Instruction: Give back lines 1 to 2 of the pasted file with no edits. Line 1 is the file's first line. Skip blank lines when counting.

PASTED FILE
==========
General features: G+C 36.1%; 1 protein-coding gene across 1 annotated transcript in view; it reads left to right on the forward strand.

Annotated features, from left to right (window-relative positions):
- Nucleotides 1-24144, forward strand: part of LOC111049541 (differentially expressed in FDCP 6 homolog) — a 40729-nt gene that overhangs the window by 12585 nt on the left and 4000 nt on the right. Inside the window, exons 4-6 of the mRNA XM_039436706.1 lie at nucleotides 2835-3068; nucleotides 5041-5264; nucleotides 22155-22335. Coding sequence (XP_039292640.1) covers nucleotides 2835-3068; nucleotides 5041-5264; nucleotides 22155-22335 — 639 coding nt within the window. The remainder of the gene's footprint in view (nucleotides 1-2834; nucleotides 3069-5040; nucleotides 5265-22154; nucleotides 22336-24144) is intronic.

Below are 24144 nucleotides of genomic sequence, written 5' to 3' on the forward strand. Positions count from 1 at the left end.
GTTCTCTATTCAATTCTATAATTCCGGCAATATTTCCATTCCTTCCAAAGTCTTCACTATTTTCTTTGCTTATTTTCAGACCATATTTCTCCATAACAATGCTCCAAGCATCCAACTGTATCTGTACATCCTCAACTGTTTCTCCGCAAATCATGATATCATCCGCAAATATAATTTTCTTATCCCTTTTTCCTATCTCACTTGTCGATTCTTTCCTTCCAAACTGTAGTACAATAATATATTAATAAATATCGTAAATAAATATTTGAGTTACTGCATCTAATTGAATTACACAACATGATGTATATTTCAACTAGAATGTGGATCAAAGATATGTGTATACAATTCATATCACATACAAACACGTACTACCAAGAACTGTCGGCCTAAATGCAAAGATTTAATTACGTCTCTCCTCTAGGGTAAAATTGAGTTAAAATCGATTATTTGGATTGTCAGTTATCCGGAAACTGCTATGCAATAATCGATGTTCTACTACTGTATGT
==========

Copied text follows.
General features: G+C 36.1%; 1 protein-coding gene across 1 annotated transcript in view; it reads left to right on the forward strand.

Annotated features, from left to right (window-relative positions):